The Nasher’s Communication Director Lucia Simek caught up with Diana recently and chatted about this most recent work, as well as what’s up next for the artist.
This year, the artist Diana Al-Hadid was named in Apollo magazine’s inaugural “40 under 40” American issue which highlighted “young stars…set to continue pushing artistic boundaries.” Since her Sightings exhibition here at the Nasher in 2011, Al-Hadid has done exactly that with a materially various and ingenious body of work that plumbs the vocabularies of ancient architecture, paintings and textiles, as well as classical mythology and literature. Her sculptures often reference ruins and teem with movement, even as the plaster and paint of which they’re made are hardened and stiff. Recently, she has begun a series of paintings that deploy some of her casting methods to make surfaces that are as ethereal as lace but as formidable as her sculptural works.
Lucia Simek: For your most recent show at OHWOW gallery in L.A., you exhibited a series of paintings that occupied space both on the walls and extended from them, almost like curtains. Can you tell us a bit about these works and how they relate to your interest in architectural forms and historical motifs? Are the paintings a direction you'll continue to explore?
Diana Al-Hadid: The installation I made for Moran Bondaroff Gallery (previously OHWOW gallery), called Smoke Screen, was the first inset panel I made that a person could walk through rather than around. It evenly divided the space in the floorplan, with the large arching cavity peaked about 10 feet high, reaching the bottom of the truss in the ceiling a little left of center. The opening allowed passage to the back of the gallery, and consequently removed the bulk of the image in the work, in a sense denying the viewer the main part of the narrative but allowing access to other narratives in the space. I like your suggestion that it could be thought of almost like a curtain. In fact, I see a relationship between my other panels (and especially this particular work) with tapestry and weaving, not only because tapestry has so often inspired the imagery, but also because the meticulous process in which the image is reinforced is perhaps somewhere between woven fabric and painted fresco. The small painted marks are reinforced little by little and create a large plane that, as you say, becomes a kind of architectural form--an archway, a passageway, a dividing wall. The process is additive but the form in the end appears to be subtractive or thinning. The imagery is a combination of landscapes and figures drawn from, or cut and pasted from various historical works. In the end, the source material for my panels fades away behind the many layers of the process. I have been making these panels in the past few years alongside my sculptures and drawings and have found them to be a natural fit between the two. I imagine I'll continue to make them as long as they are teaching me something, just as I continue to make drawings and sculptures.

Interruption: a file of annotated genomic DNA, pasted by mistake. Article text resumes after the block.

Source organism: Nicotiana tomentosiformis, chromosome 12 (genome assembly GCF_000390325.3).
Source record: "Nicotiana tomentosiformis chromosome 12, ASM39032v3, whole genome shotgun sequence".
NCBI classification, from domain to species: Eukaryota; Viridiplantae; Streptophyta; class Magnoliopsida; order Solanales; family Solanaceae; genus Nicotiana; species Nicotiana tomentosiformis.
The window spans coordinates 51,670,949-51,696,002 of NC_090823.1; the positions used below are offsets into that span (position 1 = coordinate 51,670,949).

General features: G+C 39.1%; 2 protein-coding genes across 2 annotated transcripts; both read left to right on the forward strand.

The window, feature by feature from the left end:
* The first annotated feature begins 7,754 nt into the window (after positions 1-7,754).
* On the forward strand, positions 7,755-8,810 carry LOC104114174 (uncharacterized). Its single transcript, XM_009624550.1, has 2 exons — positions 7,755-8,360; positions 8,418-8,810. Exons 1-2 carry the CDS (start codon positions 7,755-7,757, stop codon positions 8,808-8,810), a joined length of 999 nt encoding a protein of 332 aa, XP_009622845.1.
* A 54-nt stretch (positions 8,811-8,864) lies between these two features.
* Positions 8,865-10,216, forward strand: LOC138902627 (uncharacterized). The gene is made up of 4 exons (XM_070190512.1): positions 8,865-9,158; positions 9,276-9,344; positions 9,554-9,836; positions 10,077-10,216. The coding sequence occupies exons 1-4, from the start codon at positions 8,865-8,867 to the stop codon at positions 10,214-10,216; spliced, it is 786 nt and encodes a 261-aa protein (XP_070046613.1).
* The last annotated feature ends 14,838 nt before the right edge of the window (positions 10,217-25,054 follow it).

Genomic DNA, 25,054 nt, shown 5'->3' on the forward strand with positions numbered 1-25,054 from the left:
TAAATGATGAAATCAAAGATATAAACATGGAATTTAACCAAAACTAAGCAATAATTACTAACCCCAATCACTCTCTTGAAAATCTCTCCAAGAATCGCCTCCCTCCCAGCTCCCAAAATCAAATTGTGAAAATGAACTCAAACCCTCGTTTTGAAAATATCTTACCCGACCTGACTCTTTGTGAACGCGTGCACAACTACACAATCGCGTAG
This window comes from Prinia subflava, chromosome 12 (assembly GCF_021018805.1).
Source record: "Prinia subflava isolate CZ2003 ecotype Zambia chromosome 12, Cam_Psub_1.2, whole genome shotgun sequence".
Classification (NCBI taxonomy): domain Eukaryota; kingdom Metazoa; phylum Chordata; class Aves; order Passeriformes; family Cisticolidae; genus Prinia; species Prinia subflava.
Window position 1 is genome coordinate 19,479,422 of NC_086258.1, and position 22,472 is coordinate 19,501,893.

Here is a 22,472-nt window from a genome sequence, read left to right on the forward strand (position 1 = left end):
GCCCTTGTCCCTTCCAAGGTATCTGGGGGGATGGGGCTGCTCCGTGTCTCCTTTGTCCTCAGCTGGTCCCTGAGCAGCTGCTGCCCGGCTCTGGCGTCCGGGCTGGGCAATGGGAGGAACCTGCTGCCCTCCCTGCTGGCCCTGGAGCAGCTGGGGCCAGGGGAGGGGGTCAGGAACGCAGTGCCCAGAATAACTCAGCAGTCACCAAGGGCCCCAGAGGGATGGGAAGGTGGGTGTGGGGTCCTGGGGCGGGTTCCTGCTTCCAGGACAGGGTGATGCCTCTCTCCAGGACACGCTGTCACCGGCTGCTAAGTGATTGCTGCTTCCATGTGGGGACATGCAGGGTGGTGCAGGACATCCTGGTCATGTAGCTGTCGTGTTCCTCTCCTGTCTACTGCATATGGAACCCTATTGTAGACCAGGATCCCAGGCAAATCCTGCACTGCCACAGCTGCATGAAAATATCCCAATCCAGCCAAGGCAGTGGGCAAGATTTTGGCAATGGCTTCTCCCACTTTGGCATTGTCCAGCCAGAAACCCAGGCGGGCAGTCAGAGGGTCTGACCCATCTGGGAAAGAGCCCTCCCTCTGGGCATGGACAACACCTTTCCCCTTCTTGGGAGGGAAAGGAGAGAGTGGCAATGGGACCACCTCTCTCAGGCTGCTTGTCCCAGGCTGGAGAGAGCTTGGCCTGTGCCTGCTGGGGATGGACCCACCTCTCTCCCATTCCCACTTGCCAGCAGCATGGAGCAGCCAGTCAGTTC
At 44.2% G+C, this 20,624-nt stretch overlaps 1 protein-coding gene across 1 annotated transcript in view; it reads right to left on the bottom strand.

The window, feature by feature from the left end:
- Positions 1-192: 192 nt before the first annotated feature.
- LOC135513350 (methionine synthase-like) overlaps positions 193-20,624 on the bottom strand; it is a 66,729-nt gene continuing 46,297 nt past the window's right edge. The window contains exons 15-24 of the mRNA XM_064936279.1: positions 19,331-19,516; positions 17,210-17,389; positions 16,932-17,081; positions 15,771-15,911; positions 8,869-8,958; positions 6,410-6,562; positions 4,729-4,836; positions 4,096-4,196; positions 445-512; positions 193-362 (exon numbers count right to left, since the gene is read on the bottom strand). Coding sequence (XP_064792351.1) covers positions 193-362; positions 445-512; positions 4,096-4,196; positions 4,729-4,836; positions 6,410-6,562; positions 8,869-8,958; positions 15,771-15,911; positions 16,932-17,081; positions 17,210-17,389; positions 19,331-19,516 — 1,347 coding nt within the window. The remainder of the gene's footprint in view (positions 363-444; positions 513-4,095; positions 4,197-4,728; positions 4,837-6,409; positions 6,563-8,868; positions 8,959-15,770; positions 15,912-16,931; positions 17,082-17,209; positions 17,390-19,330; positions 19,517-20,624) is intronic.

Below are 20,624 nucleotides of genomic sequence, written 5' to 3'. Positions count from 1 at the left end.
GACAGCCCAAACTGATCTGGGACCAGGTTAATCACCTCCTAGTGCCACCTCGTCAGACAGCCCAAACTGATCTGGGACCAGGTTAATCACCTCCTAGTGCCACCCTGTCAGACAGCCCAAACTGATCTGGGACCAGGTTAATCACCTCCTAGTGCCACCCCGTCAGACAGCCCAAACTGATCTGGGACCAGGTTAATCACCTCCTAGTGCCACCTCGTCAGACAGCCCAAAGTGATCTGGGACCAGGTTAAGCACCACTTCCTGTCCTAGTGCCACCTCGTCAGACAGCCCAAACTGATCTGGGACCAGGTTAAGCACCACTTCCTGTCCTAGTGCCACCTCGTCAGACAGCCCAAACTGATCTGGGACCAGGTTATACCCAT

LS: Are there any techniques you've landed upon recently in the studio that are steering your work in an exciting direction?
DA-H: Yes, I'm exploring materials and processes (outside of strictly metal casting) that will allow me to make work outdoors. I'm very hopeful about this new direction.
LS: We know you're an avid reader of the classics, both in terms of books and art work. Are you reading or looking at anything right now that is affecting how you make work?
DA-H: I have been looking a lot at tapestry recently, particularly millefleur tapestries. I visited the Cloisters to see the unicorn tapestries again recently. The incredibly rich detail of floral growth creates grids and beautiful irregular natural forms that have been surfacing in my most recent panels.